Worse than government funding. Worse than peer review. Worse than pandemic/climate/egalitarian activism.
The worse thing that happened is that science became high-status.
When I decided, around third grade, that I wanted to be an astrophysicist, this was considered a nerdy aspiration. Yes, one has to have a certain level of intelligence to do it, but the distinguishing feature of scientists was not this but our unusual enthusiasms. Just as some boys became obsessed with video games, military history, automobile engineering and aesthetics, or the the minutia of their favorite band, other boys became obsessed with Riemannian manifolds, gauge theories, black holes, turbulence, and dark matter. Such boys were not admired, but we were tolerated. We were informed that there were careers that would allow us to indulge such passions, although we were often reminded that with the computer programming and engineering skills we were acquiring, we could make more money doing other things. Depictions of scientists in movies and television were as often neutral or negative as positive. Scientists were often thought to possess a certain moral imbecility that led them to ignore the possible consequences of their research, reflecting the public’s correct impression of science as powerful but dangerous and disruptive. The idea that scientists should lecture the public on their sins would have seemed very odd.
All of this was very good for science. It kept science filled with the right people with the right motivations in the right subculture, and it gave the general public a pretty accurate sense of what sort of enterprise the non-applied sciences like high-energy physics and astrophysics were.
It was anomalous, in that the regime’s materialistic philosophy claims that physics gives us the ultimate truth about the world, but in fact the effect of physics and physicists on the consensus worldview is entirely negligible–they do not even have much influence on materialism itself.
People speak differently about scientists now. We supposedly have power, privilege, and influence. We are supposed to be an elite, doing what many wish to do but can’t either because the others lack the creativity and brainpower or because of some unfairness or arbitrariness in our selection process. Because we have influence, we must become a part of the regime’s priesthood; we must be vetted for our commitment to diversity, democracy, and other holy things. APS and individual departments begin blathering on about Our Values. Because we are elite, society has a right to demand that designated victim groups be represented proportionately. Those White, Jewish, and Asian men who thought we were abandoning highly paid careers in order to pursue our obscure, nerdish obsessions suddenly find that we are among the targets of the campaign of organized envy. We rush to hire some people of color, and when they find themselves small minorities, they Feel Unwelcome, so we must begin Uncomfortable Conversations about the unholiness of the demographics of our discipline’s heroes. Because who makes it into this elite group, and who gets funded in this group, is so important to society at large, we must start using Best Practices, meaning bureaucracy and paperwork. And, of course, Assessment and Surveys.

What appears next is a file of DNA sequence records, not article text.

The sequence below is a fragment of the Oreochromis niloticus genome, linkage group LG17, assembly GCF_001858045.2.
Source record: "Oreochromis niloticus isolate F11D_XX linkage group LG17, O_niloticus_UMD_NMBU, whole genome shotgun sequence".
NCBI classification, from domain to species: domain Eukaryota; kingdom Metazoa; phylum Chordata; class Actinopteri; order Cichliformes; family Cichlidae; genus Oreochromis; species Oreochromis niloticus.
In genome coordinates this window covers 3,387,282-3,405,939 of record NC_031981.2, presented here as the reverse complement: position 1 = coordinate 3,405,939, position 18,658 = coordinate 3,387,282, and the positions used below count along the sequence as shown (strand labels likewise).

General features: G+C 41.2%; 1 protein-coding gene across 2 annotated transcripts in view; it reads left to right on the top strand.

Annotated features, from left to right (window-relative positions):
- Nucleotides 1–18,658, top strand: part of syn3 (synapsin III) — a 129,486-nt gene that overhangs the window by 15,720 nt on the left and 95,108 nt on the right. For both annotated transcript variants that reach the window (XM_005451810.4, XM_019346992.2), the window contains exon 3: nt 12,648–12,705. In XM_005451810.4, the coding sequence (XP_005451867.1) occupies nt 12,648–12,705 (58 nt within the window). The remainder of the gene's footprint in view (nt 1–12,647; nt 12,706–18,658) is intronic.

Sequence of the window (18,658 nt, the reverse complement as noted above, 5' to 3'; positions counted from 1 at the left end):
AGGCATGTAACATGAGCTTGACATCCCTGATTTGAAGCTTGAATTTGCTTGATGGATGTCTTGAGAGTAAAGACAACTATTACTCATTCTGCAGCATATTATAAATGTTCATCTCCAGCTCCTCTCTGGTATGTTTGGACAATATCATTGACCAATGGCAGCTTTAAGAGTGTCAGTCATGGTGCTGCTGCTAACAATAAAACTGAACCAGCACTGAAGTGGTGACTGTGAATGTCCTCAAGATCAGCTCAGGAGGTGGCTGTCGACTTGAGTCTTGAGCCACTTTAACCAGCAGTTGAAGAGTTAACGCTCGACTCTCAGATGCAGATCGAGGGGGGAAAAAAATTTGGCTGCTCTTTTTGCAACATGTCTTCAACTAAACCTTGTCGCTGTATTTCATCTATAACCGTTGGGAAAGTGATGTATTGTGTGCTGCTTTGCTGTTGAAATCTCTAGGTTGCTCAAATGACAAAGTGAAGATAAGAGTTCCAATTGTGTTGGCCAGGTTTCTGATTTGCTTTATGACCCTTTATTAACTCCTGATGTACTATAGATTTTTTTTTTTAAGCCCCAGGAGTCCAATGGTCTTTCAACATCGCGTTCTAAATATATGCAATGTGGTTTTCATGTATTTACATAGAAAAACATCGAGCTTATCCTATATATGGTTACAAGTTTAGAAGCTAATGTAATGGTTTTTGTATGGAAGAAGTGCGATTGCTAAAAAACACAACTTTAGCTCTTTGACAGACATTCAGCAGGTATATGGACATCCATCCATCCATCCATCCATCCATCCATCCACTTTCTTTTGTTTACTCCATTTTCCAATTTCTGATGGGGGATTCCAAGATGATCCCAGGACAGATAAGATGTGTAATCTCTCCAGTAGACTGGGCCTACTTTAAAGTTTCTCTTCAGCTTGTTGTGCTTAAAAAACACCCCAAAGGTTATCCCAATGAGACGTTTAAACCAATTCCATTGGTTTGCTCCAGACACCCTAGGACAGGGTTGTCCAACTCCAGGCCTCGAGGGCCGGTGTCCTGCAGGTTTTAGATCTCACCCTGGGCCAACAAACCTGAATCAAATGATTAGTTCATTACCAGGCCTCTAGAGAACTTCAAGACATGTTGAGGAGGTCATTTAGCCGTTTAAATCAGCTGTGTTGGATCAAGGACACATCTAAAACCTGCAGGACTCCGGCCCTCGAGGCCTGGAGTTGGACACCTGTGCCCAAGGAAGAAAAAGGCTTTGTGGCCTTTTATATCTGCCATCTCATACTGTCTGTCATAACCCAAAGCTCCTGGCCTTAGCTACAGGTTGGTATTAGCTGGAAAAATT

Furthermore, a field held in high regard will soon attract many of what Bruce Charlton calls the “Head Girl” type. These people do great work, and they soon come to dominate the young faculty, but as Charlton points out, there are drawbacks to this type. The competition is so fierce, with so many candidates outstandingly perfect by every metric, that no one with a deficiency in one area or a few-year slump in productivity from trying something risky that didn’t pan out can get to a tenure-track job. This is only fair, I suppose, but it’s sad nonetheless. Charlton argues that Head Girls will not be creative geniuses, and in the long run this will affect the vitality of our disciplines. (Already, science feels far too organized, too directed, by NSF and other funders.) Even in the short run, the culture subtly changes. It’s not nerdy anymore; the socially awkward weirdos are ever fewer. I’m a mediocre scientist, but a mediocre nerdy scientist–not well-rounded, not sociable, not excited about the latest thing. I drag down the mean productivity, but I don’t alter the culture. I admit that–as the saying goes– I begin to feel unwelcome.